Auto Service World
News   April 18, 2024   by Adam Malik

New program aims to better educate women about auto repair


Stefanie Bruinsma (centre) speaks to a group of attendees at an AutoCate workshop in Toronto.

A new membership-based platform is looking to change the way women interact with automotive repair services.

AutoCate, founded by Stefanie Bruinsma, a University of Waterloo mechanical engineering graduate and mechanic, connects car owners with trusted auto repair experts and educators, aiming to dismantle the prevalent fraud and discrimination in the sector.

Although AutoCate welcomes all members, its mission is particularly geared towards supporting female car owners, who often face higher charges than men for the same services due to misconceptions about their automotive knowledge.

“The reality is that women are just as capable of understanding their vehicles,” Bruinsma said, emphasizing the platform’s goal to eradicate the gender-based exploitation rampant in the industry.

The announcement about the program from the University of Waterloo noted that it differentiates itself by offering more than just referrals to repair services. When members encounter car-related issues, they receive tailored guidance based on the problem’s urgency. An expert then provides step-by-step advice, empowering car owners to make informed decisions about their vehicles.

Highlighting the necessity of such a service, AutoCate’s research indicates that 27 per cent of auto services recommended to consumers are unnecessary, contributing to an additional $12 billion in annual costs across the U.S. and Canada. The program aims to to instill confidence in consumers, enabling them to discern essential repairs from upsells.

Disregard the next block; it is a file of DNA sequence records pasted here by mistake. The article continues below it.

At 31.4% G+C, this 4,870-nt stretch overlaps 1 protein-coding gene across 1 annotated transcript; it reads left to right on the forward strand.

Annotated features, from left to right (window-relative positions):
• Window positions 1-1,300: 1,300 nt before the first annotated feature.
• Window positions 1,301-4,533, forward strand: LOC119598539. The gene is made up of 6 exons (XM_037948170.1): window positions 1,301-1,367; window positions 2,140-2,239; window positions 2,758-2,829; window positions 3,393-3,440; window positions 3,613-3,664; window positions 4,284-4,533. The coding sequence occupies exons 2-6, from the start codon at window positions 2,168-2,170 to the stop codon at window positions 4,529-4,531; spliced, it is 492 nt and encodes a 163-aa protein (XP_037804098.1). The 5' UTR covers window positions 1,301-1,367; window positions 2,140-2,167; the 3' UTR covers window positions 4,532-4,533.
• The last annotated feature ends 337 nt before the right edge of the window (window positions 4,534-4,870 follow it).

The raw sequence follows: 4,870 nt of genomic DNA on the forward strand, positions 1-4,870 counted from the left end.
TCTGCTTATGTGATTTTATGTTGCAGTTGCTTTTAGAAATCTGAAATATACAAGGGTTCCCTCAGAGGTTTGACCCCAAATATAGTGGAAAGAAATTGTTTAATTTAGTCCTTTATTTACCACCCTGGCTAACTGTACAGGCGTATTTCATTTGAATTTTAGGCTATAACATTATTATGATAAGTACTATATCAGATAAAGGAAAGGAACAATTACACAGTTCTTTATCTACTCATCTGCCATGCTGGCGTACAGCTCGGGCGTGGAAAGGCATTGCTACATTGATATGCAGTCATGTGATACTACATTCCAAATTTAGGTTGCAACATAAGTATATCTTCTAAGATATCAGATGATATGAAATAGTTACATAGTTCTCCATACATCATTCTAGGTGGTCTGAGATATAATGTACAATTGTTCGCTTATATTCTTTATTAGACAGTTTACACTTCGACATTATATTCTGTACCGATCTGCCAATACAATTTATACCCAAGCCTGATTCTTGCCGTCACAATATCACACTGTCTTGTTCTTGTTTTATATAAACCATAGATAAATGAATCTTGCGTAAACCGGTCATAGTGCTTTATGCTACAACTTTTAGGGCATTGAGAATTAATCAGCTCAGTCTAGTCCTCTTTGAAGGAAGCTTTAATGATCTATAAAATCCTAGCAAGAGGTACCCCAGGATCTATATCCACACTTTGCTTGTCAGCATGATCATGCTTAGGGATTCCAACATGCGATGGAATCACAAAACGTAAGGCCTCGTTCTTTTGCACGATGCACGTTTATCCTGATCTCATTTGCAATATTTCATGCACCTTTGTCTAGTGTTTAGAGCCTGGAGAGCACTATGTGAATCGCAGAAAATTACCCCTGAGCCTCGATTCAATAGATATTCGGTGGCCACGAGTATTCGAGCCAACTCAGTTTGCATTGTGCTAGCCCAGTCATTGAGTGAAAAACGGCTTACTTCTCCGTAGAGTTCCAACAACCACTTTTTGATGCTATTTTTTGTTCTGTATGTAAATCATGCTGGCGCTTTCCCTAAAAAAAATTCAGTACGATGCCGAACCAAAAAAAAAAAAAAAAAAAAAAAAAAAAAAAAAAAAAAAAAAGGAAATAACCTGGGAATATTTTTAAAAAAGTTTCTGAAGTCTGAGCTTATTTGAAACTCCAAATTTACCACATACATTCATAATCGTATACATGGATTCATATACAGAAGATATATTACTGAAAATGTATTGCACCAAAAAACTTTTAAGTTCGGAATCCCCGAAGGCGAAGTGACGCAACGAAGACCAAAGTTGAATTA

Bruinsma collaborated with a diverse team, including chief technology officer Sirisha Rambhaltla, assistant professor at the University of Waterloo, automotive technicians Emily Pyke and Mary Marshall, and coding specialist Amy Temple. They are supported by a group of “Cates” – women who have recently learned basic auto maintenance skills and share this knowledge through AutoCate workshops.


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1 Comment » for New program aims to better educate women about auto repair
  1. Robert Nurse says:

    In todays world of micro managing and analyzing data seems to be the norm for any industry. We all now use data as a crystal ball to predict our futures especially with the introduction of AI. But is the data being accumulated actually the correct data to benefit consumers. Is it being used for the good of consumers or is it just a means of manipulating people for others to create revenue? AutoCate’s researched data sinuates that there is “27% of auto services recommended to consumers are unnecessary contributing to $12 billion in annual cost across US and Canada.” This data is the exact opposite of any vehicle digital inspection software research. All the VDI software companies are stating we as an industry have billions of dollars of loss revenue leaving our bays. So which one of these two data analytics are correct? Personally I don’t believe either one. Data and AI can be a very useful tool for manufactures and consumers but unfortunately data can also be used to upsell useless software systems and rip off consumers.

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